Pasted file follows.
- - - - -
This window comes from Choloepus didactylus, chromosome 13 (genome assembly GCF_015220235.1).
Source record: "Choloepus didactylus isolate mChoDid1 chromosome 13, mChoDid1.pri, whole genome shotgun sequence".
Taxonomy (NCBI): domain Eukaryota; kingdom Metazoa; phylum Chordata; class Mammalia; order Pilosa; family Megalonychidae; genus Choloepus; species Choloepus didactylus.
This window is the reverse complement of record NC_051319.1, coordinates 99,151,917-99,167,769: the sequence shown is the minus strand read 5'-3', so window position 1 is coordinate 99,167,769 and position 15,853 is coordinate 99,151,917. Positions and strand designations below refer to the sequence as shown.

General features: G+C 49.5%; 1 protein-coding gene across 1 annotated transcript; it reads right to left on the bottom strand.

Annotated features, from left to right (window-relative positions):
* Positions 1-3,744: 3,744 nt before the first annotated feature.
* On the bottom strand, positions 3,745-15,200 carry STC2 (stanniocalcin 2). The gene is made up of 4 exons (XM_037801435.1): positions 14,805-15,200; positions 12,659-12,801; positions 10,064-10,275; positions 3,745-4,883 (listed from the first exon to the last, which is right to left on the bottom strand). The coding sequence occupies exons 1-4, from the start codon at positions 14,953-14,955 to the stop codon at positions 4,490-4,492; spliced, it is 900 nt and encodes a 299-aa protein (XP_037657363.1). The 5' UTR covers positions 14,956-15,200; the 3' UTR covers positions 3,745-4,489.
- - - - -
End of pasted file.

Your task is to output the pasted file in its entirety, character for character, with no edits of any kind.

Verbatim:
This window comes from Choloepus didactylus, chromosome 13 (genome assembly GCF_015220235.1).
Source record: "Choloepus didactylus isolate mChoDid1 chromosome 13, mChoDid1.pri, whole genome shotgun sequence".
Taxonomy (NCBI): domain Eukaryota; kingdom Metazoa; phylum Chordata; class Mammalia; order Pilosa; family Megalonychidae; genus Choloepus; species Choloepus didactylus.
This window is the reverse complement of record NC_051319.1, coordinates 99,151,917-99,167,769: the sequence shown is the minus strand read 5'-3', so window position 1 is coordinate 99,167,769 and position 15,853 is coordinate 99,151,917. Positions and strand designations below refer to the sequence as shown.

General features: G+C 49.5%; 1 protein-coding gene across 1 annotated transcript; it reads right to left on the bottom strand.

Annotated features, from left to right (window-relative positions):
* Positions 1-3,744: 3,744 nt before the first annotated feature.
* On the bottom strand, positions 3,745-15,200 carry STC2 (stanniocalcin 2). The gene is made up of 4 exons (XM_037801435.1): positions 14,805-15,200; positions 12,659-12,801; positions 10,064-10,275; positions 3,745-4,883 (listed from the first exon to the last, which is right to left on the bottom strand). The coding sequence occupies exons 1-4, from the start codon at positions 14,953-14,955 to the stop codon at positions 4,490-4,492; spliced, it is 900 nt and encodes a 299-aa protein (XP_037657363.1). The 5' UTR covers positions 14,956-15,200; the 3' UTR covers positions 3,745-4,489.